Forum for Science, Industry and Business

Sponsored by:     3M 
Search our Site:

 

What is the best treatment strategy for early rheumatoid arthritis?

28.10.2005


Study shows long-term benefits of initial combination therapy, including either prednisone or infliximab, over dmards alone or step-up combination therapy



A progressive, inflammatory disease affecting the joints and organs, rheumatoid arthritis (RA) claims more than two million Americans, mostly women over age 40, among its victims. While a cure has yet to be found, the treatment of RA patients has changed considerably over the last two decades. Today, the goal of therapy is not simply symptom relief, but the prevention of long-term structural damage and functional decline. Toward this end, various disease-modifying antirheumatic drugs (DMARDs) have been proven effective in clinical trials, on their own and in tandem with various tumor necrosis factor (TNF) antagonists. While the recent increase in therapeutic options offers much promise, it has left doctors grappling with the question: What is the best treatment strategy for a patient newly diagnosed with RA?

The results of a long-term study, featured in the November 2005 issue of Arthritis & Rheumatism provide clear answers. A team of researchers in the Netherlands compared the four most widely sanctioned and commonly prescribed treatment strategies for very early RA on 508 patients. Primarily women, with a mean age of 54, the patients had suffered disease symptoms for an average of 23 weeks before entering the trial. After randomly assigning the patients to one of four treatment strategies, the researchers closely monitored the effects and benefits for each group over the course of one year.


Group 1 (126 patients) received standard DMARD therapy, starting with methotrexate. Group 2 (121 patients) was assigned to step-combination therapy, starting with methotrexate only, adding other DMARDs and prednisone. Group 3 (133 patients) started with a combination of methotrexate, sulphasalazine and prednisone. Group 4 (128 patients) started with a combination of methotrexate and infliximab. For all groups, drug dosages were increased or switched to other (combinations of) drugs according to the treatment protocol to achieve a state of low disease activity.

At the end of the year, every group demonstrated measurable improvements, with 32 percent of all the patients achieving clinical remission of their disease. However, patients who had received initial combination therapy--either with prednisone (group 3) or with infliximab (group 4)--had significantly less progression of radiographic joint damage than did patients treated with DMARDs only (group 1), or patients assigned to step-up combination therapy (group 2). The number of patients without any progression of radiographic joint damage was also higher in groups 3 and 4 than in groups 1 and 2. Furthermore, RA patients in both initial combination therapy groups experienced earlier functional improvement than did patients in either the DMARD monotherapy or step-up combination therapy group, according to scores of the Dutch version of the Health Assessment Questionnaire. Overall, patients who received initial combination therapy experienced no more side effects than patients in the other two groups.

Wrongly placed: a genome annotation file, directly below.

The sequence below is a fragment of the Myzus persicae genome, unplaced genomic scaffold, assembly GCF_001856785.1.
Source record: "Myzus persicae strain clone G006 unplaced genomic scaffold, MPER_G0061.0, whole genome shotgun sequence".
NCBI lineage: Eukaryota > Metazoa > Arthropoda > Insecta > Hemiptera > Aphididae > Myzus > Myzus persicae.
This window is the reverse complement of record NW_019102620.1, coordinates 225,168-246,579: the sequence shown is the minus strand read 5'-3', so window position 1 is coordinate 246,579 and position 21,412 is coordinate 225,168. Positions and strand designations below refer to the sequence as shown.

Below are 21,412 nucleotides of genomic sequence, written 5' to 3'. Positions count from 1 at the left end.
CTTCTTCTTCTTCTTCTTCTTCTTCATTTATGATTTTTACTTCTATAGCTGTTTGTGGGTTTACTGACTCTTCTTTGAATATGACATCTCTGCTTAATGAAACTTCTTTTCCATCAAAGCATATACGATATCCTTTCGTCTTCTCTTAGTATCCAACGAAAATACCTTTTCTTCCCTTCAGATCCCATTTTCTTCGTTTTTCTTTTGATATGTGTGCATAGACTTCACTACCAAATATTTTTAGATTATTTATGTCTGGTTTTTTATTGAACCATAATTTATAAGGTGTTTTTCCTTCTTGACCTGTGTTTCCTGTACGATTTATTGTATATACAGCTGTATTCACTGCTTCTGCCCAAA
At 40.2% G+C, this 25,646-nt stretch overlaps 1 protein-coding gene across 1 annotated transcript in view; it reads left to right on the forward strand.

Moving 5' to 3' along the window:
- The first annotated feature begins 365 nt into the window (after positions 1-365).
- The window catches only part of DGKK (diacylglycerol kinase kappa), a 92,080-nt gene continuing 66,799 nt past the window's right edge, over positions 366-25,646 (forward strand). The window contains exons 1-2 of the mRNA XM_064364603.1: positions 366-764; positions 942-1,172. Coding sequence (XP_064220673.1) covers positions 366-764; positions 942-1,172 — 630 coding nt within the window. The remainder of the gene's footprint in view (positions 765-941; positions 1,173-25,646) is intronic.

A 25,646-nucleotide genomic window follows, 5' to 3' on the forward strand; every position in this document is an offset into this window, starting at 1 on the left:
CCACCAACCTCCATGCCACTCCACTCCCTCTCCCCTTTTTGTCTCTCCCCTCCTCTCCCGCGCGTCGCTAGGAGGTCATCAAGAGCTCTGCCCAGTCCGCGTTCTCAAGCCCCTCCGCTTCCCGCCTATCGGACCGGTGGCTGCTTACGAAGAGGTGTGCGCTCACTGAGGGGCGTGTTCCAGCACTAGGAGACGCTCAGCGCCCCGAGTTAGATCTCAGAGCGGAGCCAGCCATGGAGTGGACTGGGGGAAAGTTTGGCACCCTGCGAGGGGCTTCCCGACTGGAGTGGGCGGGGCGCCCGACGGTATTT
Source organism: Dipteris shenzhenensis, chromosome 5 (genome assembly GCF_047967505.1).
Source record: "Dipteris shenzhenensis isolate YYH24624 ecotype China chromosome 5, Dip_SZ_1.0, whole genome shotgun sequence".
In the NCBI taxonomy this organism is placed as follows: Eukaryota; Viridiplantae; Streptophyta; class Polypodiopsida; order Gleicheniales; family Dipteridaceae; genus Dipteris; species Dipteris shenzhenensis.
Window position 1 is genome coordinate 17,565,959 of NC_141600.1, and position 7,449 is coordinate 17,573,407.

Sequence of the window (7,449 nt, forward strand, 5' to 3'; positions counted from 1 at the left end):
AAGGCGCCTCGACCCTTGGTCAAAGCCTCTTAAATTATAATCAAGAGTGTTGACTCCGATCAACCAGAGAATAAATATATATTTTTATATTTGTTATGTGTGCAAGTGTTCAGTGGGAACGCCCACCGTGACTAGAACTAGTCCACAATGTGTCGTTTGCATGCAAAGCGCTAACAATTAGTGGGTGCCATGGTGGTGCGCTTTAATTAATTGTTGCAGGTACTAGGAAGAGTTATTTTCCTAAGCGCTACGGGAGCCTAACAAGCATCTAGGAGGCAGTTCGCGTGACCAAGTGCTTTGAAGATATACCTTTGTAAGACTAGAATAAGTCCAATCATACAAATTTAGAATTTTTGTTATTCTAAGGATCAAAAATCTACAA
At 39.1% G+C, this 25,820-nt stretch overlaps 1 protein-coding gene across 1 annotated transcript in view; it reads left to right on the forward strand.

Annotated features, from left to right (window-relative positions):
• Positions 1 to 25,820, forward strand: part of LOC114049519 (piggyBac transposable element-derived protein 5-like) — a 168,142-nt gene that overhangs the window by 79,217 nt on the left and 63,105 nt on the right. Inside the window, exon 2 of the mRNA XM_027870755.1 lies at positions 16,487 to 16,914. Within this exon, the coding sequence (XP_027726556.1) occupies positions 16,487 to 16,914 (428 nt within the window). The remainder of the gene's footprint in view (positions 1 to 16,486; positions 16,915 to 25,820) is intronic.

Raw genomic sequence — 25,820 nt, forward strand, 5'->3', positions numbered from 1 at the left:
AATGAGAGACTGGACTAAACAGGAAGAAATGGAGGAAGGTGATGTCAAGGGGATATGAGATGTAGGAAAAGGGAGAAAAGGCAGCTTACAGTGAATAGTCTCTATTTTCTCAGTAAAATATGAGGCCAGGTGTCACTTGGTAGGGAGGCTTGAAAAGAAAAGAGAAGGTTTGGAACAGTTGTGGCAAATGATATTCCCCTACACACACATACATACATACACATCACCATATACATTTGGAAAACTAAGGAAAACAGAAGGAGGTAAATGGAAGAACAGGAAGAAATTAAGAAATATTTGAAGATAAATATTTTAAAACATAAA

"Patients in groups 3 and 4 had the benefit of a more rapid relief of symptoms and improvement of physical function," observes the author, B. A. C. Dijkmans, M.D. "In addition, there is the possibility that effective suppression of disease activity during the early phases of the disease may ameliorate the long-term joint damage and poor physical function and, ideally, even induce true clinical remission without the need for ongoing DMARD treatment."

Should any patient with newly diagnosed RA be treated with a single DMARD? Would choosing this established course always make a patient vulnerable to increased disease severity? That question can only be answered with further research.